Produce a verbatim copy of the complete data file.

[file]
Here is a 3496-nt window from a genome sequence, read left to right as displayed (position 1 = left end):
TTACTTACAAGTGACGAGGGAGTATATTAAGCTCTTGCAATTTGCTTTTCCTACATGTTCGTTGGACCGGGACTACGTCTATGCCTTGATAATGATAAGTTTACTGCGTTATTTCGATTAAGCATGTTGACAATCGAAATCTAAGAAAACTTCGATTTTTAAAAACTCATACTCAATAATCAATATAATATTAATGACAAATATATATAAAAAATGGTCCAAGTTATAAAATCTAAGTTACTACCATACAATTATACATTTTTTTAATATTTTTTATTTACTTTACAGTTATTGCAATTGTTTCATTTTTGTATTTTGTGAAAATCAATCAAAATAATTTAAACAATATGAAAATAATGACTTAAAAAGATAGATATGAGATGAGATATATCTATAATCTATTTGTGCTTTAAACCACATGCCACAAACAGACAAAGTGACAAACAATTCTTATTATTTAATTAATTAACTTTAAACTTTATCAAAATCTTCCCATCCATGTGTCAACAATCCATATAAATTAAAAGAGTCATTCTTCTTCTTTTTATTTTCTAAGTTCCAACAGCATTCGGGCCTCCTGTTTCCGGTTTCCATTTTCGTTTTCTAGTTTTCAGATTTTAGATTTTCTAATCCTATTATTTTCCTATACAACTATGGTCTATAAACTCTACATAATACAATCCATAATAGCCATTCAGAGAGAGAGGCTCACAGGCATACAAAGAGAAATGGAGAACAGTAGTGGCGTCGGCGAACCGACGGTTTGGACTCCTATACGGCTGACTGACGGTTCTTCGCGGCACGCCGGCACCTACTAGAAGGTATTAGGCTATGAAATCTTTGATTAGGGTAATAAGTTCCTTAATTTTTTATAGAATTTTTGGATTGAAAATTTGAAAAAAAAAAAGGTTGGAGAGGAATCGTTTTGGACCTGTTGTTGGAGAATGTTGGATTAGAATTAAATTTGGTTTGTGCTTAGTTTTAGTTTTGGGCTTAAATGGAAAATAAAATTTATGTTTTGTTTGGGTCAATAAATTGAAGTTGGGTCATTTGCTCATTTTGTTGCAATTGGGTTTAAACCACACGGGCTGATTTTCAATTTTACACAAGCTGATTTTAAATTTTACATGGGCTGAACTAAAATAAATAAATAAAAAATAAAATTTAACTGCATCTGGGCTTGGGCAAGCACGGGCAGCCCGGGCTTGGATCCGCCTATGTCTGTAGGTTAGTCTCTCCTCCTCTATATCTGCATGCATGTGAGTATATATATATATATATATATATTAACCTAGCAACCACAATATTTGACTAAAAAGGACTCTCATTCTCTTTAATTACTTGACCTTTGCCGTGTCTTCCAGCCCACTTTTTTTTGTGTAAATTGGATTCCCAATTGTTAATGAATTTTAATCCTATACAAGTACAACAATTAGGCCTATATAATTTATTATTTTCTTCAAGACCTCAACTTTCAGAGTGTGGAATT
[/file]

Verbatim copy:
Here is a 3496-nt window from a genome sequence, read left to right as displayed (position 1 = left end):
TTACTTACAAGTGACGAGGGAGTATATTAAGCTCTTGCAATTTGCTTTTCCTACATGTTCGTTGGACCGGGACTACGTCTATGCCTTGATAATGATAAGTTTACTGCGTTATTTCGATTAAGCATGTTGACAATCGAAATCTAAGAAAACTTCGATTTTTAAAAACTCATACTCAATAATCAATATAATATTAATGACAAATATATATAAAAAATGGTCCAAGTTATAAAATCTAAGTTACTACCATACAATTATACATTTTTTTAATATTTTTTATTTACTTTACAGTTATTGCAATTGTTTCATTTTTGTATTTTGTGAAAATCAATCAAAATAATTTAAACAATATGAAAATAATGACTTAAAAAGATAGATATGAGATGAGATATATCTATAATCTATTTGTGCTTTAAACCACATGCCACAAACAGACAAAGTGACAAACAATTCTTATTATTTAATTAATTAACTTTAAACTTTATCAAAATCTTCCCATCCATGTGTCAACAATCCATATAAATTAAAAGAGTCATTCTTCTTCTTTTTATTTTCTAAGTTCCAACAGCATTCGGGCCTCCTGTTTCCGGTTTCCATTTTCGTTTTCTAGTTTTCAGATTTTAGATTTTCTAATCCTATTATTTTCCTATACAACTATGGTCTATAAACTCTACATAATACAATCCATAATAGCCATTCAGAGAGAGAGGCTCACAGGCATACAAAGAGAAATGGAGAACAGTAGTGGCGTCGGCGAACCGACGGTTTGGACTCCTATACGGCTGACTGACGGTTCTTCGCGGCACGCCGGCACCTACTAGAAGGTATTAGGCTATGAAATCTTTGATTAGGGTAATAAGTTCCTTAATTTTTTATAGAATTTTTGGATTGAAAATTTGAAAAAAAAAAAGGTTGGAGAGGAATCGTTTTGGACCTGTTGTTGGAGAATGTTGGATTAGAATTAAATTTGGTTTGTGCTTAGTTTTAGTTTTGGGCTTAAATGGAAAATAAAATTTATGTTTTGTTTGGGTCAATAAATTGAAGTTGGGTCATTTGCTCATTTTGTTGCAATTGGGTTTAAACCACACGGGCTGATTTTCAATTTTACACAAGCTGATTTTAAATTTTACATGGGCTGAACTAAAATAAATAAATAAAAAATAAAATTTAACTGCATCTGGGCTTGGGCAAGCACGGGCAGCCCGGGCTTGGATCCGCCTATGTCTGTAGGTTAGTCTCTCCTCCTCTATATCTGCATGCATGTGAGTATATATATATATATATATATATTAACCTAGCAACCACAATATTTGACTAAAAAGGACTCTCATTCTCTTTAATTACTTGACCTTTGCCGTGTCTTCCAGCCCACTTTTTTTTGTGTAAATTGGATTCCCAATTGTTAATGAATTTTAATCCTATACAAGTACAACAATTAGGCCTATATAATTTATTATTTTCTTCAAGACCTCAACTTTCAGAGTGTGGAATT